Watch the webinar
Get to know Amy
If you could choose any other career what would it be? Why?
I would choose a career in linguistics, because I’m interested in languages, interpretation and translation and how language is acquired, how thinking in different languages affects peoples’ understanding of something and how different languages are structured.
What are some small things that make your day better?
Whenever someone brings cakes or sweets into the office from a trip, occasion or for no reason other than to improve everyone’s day!
What role have the mentors you’ve had in your passion for basic research?
I’m lucky to have, and have had, present and past mentors who encouraged hard work with an appreciation for the work-life balance and to use my time wisely. Particularly in my PhD I’ve been challenged to ask complex but broad questions in my research and to appreciate the process, not just the answers I find.
What motivates you to succeed in your field?
Day to day I’m motivated by setting up experiments which nobody has done before to find out something previously unknown, even if it’s just that I’m looking at some known phenomenon in a slightly different setting e.g., a different cancer type. In the wider sense I’m motivated by the possibility of making a positive impact to a lot of peoples’ lives. The possibility of making a wide and lasting difference to cancer treatment makes working in this field very exciting.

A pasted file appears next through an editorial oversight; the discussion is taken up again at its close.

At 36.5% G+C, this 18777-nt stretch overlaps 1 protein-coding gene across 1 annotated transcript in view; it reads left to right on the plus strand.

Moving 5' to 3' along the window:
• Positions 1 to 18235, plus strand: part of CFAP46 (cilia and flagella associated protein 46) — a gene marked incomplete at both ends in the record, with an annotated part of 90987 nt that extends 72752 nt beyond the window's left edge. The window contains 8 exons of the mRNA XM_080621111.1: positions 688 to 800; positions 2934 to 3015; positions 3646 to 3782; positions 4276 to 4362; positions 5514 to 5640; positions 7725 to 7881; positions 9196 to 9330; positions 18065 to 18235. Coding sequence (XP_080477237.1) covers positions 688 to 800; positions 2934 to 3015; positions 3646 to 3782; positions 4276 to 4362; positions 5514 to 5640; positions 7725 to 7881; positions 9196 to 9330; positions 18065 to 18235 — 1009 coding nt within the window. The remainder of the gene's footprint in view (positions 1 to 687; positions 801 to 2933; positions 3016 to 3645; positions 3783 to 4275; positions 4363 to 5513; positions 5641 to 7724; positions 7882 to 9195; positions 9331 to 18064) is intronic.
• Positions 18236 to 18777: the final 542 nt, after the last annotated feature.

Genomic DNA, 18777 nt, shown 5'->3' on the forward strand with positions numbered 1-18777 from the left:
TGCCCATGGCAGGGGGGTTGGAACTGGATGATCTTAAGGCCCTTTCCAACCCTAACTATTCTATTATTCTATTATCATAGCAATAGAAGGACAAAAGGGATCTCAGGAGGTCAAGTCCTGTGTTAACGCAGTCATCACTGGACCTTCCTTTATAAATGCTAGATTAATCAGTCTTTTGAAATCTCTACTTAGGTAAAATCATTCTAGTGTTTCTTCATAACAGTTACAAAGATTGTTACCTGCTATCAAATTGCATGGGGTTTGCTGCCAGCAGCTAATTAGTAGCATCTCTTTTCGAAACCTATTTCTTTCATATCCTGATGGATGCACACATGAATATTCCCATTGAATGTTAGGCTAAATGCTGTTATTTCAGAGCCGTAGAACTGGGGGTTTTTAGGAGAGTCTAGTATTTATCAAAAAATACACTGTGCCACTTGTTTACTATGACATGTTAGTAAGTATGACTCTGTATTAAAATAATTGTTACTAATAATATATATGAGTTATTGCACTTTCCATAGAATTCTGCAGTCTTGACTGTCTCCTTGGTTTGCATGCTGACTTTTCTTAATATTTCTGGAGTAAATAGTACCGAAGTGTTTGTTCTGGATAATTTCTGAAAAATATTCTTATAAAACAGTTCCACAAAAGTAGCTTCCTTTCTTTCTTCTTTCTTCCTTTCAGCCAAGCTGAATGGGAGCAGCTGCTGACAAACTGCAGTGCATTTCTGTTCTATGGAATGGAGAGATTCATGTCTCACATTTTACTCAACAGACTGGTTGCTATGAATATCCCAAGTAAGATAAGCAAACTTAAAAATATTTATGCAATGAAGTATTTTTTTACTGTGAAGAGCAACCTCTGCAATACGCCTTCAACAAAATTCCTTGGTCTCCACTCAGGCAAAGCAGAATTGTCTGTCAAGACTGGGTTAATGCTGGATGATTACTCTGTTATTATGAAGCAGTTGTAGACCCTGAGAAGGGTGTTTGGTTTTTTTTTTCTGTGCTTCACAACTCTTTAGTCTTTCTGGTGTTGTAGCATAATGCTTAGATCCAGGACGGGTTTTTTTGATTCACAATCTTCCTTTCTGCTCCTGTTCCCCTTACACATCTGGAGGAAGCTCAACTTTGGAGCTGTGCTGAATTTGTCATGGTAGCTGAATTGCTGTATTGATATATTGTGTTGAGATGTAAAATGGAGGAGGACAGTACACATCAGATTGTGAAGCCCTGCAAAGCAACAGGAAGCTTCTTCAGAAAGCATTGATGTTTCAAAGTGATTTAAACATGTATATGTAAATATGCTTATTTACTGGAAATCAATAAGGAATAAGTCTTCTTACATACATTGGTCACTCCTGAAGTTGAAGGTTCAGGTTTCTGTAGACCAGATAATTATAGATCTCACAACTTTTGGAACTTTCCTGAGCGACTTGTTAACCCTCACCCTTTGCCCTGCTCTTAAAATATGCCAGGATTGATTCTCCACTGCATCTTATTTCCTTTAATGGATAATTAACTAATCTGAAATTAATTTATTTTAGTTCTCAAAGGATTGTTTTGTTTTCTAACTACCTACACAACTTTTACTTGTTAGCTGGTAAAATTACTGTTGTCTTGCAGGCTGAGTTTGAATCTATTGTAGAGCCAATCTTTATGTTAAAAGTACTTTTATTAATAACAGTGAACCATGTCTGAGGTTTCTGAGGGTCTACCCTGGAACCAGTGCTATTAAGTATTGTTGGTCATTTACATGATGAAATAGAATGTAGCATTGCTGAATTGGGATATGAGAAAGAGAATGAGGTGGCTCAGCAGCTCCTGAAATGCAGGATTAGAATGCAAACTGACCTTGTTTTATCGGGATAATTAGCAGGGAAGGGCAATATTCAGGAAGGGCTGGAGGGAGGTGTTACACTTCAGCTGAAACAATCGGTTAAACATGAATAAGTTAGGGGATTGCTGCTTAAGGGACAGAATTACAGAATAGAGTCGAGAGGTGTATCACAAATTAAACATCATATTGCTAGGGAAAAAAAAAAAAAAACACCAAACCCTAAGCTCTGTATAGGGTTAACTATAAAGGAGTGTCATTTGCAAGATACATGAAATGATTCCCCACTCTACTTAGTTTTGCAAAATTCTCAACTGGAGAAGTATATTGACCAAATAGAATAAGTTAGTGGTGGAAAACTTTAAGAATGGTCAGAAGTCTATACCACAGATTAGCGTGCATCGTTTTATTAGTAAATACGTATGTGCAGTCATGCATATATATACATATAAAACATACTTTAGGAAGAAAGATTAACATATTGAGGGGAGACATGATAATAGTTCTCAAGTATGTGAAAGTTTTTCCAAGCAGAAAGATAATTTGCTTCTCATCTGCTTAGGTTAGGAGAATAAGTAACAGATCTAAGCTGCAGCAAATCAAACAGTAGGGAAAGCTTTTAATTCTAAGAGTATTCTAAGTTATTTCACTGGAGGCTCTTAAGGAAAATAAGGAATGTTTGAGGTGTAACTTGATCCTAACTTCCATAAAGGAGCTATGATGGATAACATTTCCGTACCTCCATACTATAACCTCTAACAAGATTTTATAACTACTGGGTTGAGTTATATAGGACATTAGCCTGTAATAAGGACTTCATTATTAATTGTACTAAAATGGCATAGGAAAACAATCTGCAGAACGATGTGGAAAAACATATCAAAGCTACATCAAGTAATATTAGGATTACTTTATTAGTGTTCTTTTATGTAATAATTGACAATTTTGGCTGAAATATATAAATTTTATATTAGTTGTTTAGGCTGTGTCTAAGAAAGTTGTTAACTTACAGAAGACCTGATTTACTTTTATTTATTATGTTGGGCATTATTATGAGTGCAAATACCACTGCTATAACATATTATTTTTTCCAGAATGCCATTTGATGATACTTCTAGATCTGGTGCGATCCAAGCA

If you didn’t have to sleep, what would you do with the extra time?
I would really like to learn another language or improve my proficiency in the languages I learned in school and am very rusty with now!
Why did you become a scientist?
I am really interested in understanding the mechanisms of human diseases and developing a treatment based on this. I think understanding an individual’s disease in a clinical setting and understanding a disease, and its many subtypes in a research setting, are crucially complementary to each other.